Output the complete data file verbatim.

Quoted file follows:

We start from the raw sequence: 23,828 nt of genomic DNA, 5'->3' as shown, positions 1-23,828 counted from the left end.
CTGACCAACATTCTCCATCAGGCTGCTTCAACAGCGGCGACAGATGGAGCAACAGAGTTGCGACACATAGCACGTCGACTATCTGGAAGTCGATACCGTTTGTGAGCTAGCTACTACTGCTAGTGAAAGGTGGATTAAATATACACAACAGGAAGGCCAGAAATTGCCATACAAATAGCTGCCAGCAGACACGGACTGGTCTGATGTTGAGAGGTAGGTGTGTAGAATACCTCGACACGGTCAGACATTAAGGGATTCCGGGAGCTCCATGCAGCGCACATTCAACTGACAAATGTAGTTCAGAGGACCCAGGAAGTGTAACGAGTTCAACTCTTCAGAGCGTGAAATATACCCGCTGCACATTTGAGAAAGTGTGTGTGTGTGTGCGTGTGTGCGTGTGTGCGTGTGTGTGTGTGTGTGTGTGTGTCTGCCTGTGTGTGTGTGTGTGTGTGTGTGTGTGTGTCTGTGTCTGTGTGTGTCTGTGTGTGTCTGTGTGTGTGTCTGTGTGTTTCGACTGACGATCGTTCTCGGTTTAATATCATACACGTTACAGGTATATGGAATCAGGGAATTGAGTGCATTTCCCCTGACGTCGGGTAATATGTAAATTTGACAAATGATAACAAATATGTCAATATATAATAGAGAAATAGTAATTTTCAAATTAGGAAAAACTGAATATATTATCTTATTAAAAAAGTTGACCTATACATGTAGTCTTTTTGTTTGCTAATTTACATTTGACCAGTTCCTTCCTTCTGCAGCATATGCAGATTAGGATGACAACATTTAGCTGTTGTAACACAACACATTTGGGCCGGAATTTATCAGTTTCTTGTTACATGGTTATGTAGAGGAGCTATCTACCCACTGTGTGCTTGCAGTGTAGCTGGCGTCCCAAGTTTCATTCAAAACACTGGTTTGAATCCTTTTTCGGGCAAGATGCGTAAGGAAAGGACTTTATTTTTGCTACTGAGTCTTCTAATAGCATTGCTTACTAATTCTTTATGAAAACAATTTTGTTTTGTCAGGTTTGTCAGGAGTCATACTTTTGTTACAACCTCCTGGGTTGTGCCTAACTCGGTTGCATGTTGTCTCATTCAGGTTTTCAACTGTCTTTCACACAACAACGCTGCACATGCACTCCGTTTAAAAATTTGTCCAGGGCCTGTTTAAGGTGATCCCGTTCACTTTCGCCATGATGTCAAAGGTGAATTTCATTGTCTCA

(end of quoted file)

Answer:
We start from the raw sequence: 23,828 nt of genomic DNA, 5'->3' as shown, positions 1-23,828 counted from the left end.
CTGACCAACATTCTCCATCAGGCTGCTTCAACAGCGGCGACAGATGGAGCAACAGAGTTGCGACACATAGCACGTCGACTATCTGGAAGTCGATACCGTTTGTGAGCTAGCTACTACTGCTAGTGAAAGGTGGATTAAATATACACAACAGGAAGGCCAGAAATTGCCATACAAATAGCTGCCAGCAGACACGGACTGGTCTGATGTTGAGAGGTAGGTGTGTAGAATACCTCGACACGGTCAGACATTAAGGGATTCCGGGAGCTCCATGCAGCGCACATTCAACTGACAAATGTAGTTCAGAGGACCCAGGAAGTGTAACGAGTTCAACTCTTCAGAGCGTGAAATATACCCGCTGCACATTTGAGAAAGTGTGTGTGTGTGTGCGTGTGTGCGTGTGTGCGTGTGTGTGTGTGTGTGTGTGTGTCTGCCTGTGTGTGTGTGTGTGTGTGTGTGTGTGTGTCTGTGTCTGTGTGTGTCTGTGTGTGTCTGTGTGTGTGTCTGTGTGTTTCGACTGACGATCGTTCTCGGTTTAATATCATACACGTTACAGGTATATGGAATCAGGGAATTGAGTGCATTTCCCCTGACGTCGGGTAATATGTAAATTTGACAAATGATAACAAATATGTCAATATATAATAGAGAAATAGTAATTTTCAAATTAGGAAAAACTGAATATATTATCTTATTAAAAAAGTTGACCTATACATGTAGTCTTTTTGTTTGCTAATTTACATTTGACCAGTTCCTTCCTTCTGCAGCATATGCAGATTAGGATGACAACATTTAGCTGTTGTAACACAACACATTTGGGCCGGAATTTATCAGTTTCTTGTTACATGGTTATGTAGAGGAGCTATCTACCCACTGTGTGCTTGCAGTGTAGCTGGCGTCCCAAGTTTCATTCAAAACACTGGTTTGAATCCTTTTTCGGGCAAGATGCGTAAGGAAAGGACTTTATTTTTGCTACTGAGTCTTCTAATAGCATTGCTTACTAATTCTTTATGAAAACAATTTTGTTTTGTCAGGTTTGTCAGGAGTCATACTTTTGTTACAACCTCCTGGGTTGTGCCTAACTCGGTTGCATGTTGTCTCATTCAGGTTTTCAACTGTCTTTCACACAACAACGCTGCACATGCACTCCGTTTAAAAATTTGTCCAGGGCCTGTTTAAGGTGATCCCGTTCACTTTCGCCATGATGTCAAAGGTGAATTTCATTGTCTCA